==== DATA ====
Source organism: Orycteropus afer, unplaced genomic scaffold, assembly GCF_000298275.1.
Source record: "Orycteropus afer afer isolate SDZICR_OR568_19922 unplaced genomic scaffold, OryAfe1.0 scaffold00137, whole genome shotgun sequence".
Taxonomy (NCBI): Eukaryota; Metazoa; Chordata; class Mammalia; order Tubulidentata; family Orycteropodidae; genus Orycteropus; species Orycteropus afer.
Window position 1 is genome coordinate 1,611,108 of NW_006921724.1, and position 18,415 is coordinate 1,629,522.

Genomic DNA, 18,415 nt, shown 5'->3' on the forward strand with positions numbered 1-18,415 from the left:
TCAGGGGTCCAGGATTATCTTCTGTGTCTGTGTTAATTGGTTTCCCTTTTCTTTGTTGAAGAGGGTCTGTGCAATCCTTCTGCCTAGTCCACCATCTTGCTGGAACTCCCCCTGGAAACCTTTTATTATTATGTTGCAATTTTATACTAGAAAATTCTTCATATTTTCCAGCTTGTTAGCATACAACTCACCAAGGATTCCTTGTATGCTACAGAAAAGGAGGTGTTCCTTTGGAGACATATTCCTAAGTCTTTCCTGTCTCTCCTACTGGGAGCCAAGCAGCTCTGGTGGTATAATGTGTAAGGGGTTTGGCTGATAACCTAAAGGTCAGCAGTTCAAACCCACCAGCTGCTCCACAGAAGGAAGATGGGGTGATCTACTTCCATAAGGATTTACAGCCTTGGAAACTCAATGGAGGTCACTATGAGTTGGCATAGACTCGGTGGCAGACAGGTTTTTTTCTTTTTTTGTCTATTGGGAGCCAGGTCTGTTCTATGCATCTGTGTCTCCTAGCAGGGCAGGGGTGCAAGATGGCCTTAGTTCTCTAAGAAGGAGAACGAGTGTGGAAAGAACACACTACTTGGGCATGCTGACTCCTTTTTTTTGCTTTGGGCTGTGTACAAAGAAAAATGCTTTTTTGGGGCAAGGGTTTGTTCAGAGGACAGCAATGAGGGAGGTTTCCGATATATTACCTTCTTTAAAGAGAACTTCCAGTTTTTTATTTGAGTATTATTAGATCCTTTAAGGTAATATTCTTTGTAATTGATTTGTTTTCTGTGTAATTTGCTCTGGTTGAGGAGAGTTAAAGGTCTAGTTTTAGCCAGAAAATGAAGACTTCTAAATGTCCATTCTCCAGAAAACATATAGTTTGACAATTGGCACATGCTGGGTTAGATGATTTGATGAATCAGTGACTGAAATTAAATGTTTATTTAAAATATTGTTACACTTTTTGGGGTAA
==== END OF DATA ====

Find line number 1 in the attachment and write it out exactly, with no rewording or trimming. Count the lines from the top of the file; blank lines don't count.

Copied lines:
Source organism: Orycteropus afer, unplaced genomic scaffold, assembly GCF_000298275.1.